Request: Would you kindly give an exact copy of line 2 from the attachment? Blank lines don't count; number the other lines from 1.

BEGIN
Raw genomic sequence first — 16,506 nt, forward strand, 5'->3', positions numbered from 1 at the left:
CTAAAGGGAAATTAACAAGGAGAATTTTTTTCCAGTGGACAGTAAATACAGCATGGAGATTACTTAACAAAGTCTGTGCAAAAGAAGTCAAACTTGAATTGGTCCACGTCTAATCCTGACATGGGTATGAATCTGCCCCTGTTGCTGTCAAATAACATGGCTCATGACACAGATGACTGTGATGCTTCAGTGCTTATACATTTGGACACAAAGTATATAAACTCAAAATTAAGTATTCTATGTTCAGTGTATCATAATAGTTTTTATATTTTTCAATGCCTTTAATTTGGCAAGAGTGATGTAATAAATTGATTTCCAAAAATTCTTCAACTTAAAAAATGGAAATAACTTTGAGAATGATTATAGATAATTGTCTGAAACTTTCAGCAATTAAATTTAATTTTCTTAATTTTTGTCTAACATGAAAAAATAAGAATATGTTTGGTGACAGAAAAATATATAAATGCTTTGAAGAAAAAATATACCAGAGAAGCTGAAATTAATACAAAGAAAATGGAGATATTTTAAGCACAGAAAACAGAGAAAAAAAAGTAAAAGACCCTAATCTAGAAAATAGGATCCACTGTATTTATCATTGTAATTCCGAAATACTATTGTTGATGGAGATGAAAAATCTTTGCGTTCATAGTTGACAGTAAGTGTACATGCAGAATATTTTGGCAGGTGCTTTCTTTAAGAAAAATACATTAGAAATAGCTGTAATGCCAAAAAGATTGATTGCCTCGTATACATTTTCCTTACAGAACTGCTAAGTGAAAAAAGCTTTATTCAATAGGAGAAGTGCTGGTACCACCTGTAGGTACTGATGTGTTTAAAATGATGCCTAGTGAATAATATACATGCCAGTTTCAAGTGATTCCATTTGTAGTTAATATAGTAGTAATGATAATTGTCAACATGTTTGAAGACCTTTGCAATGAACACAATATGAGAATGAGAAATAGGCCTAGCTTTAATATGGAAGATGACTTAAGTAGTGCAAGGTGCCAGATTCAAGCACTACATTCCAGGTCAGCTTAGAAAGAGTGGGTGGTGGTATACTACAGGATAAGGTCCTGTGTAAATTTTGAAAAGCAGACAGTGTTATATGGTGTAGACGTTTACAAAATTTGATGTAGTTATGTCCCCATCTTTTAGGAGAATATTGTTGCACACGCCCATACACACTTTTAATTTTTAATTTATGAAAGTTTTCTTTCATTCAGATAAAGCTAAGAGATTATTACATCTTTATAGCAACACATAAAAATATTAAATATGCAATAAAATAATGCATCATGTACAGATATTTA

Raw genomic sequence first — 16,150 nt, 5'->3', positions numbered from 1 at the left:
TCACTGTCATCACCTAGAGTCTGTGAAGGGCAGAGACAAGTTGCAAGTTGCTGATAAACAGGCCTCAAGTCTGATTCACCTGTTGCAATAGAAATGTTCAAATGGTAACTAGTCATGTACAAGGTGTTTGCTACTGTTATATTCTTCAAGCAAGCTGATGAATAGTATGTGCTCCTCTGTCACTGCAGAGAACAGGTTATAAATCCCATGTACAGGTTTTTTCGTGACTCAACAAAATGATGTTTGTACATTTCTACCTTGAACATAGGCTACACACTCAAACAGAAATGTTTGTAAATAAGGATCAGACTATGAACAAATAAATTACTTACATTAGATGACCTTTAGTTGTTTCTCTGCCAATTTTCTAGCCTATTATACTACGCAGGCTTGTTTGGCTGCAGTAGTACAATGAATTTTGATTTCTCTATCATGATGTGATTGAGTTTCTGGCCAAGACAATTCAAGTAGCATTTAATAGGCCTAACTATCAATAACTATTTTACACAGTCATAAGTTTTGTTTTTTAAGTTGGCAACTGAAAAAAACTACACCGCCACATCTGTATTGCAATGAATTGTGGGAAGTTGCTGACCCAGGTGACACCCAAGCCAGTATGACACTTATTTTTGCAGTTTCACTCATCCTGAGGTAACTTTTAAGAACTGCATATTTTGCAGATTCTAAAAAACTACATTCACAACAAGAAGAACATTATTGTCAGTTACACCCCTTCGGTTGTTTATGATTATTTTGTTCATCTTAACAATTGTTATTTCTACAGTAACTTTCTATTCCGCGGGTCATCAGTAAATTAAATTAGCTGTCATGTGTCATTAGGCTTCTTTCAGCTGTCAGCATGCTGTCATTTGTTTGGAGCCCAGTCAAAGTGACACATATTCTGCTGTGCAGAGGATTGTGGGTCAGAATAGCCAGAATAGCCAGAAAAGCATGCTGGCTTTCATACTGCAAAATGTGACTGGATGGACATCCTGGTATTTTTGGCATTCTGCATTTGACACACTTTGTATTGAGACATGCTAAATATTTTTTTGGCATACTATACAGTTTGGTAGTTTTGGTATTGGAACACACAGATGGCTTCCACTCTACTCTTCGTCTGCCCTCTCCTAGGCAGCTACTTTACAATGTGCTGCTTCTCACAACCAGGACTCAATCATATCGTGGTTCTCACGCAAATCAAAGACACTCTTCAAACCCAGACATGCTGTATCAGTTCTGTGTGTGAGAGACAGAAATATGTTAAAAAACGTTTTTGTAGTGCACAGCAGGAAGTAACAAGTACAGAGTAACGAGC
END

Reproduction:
CTAAAGGGAAATTAACAAGGAGAATTTTTTTCCAGTGGACAGTAAATACAGCATGGAGATTACTTAACAAAGTCTGTGCAAAAGAAGTCAAACTTGAATTGGTCCACGTCTAATCCTGACATGGGTATGAATCTGCCCCTGTTGCTGTCAAATAACATGGCTCATGACACAGATGACTGTGATGCTTCAGTGCTTATACATTTGGACACAAAGTATATAAACTCAAAATTAAGTATTCTATGTTCAGTGTATCATAATAGTTTTTATATTTTTCAATGCCTTTAATTTGGCAAGAGTGATGTAATAAATTGATTTCCAAAAATTCTTCAACTTAAAAAATGGAAATAACTTTGAGAATGATTATAGATAATTGTCTGAAACTTTCAGCAATTAAATTTAATTTTCTTAATTTTTGTCTAACATGAAAAAATAAGAATATGTTTGGTGACAGAAAAATATATAAATGCTTTGAAGAAAAAATATACCAGAGAAGCTGAAATTAATACAAAGAAAATGGAGATATTTTAAGCACAGAAAACAGAGAAAAAAAAGTAAAAGACCCTAATCTAGAAAATAGGATCCACTGTATTTATCATTGTAATTCCGAAATACTATTGTTGATGGAGATGAAAAATCTTTGCGTTCATAGTTGACAGTAAGTGTACATGCAGAATATTTTGGCAGGTGCTTTCTTTAAGAAAAATACATTAGAAATAGCTGTAATGCCAAAAAGATTGATTGCCTCGTATACATTTTCCTTACAGAACTGCTAAGTGAAAAAAGCTTTATTCAATAGGAGAAGTGCTGGTACCACCTGTAGGTACTGATGTGTTTAAAATGATGCCTAGTGAATAATATACATGCCAGTTTCAAGTGATTCCATTTGTAGTTAATATAGTAGTAATGATAATTGTCAACATGTTTGAAGACCTTTGCAATGAACACAATATGAGAATGAGAAATAGGCCTAGCTTTAATATGGAAGATGACTTAAGTAGTGCAAGGTGCCAGATTCAAGCACTACATTCCAGGTCAGCTTAGAAAGAGTGGGTGGTGGTATACTACAGGATAAGGTCCTGTGTAAATTTTGAAAAGCAGACAGTGTTATATGGTGTAGACGTTTACAAAATTTGATGTAGTTATGTCCCCATCTTTTAGGAGAATATTGTTGCACACGCCCATACACACTTTTAATTTTTAATTTATGAAAGTTTTCTTTCATTCAGATAAAGCTAAGAGATTATTACATCTTTATAGCAACACATAAAAATATTAAATATGCAATAAAATAATGCATCATGTACAGATATTTA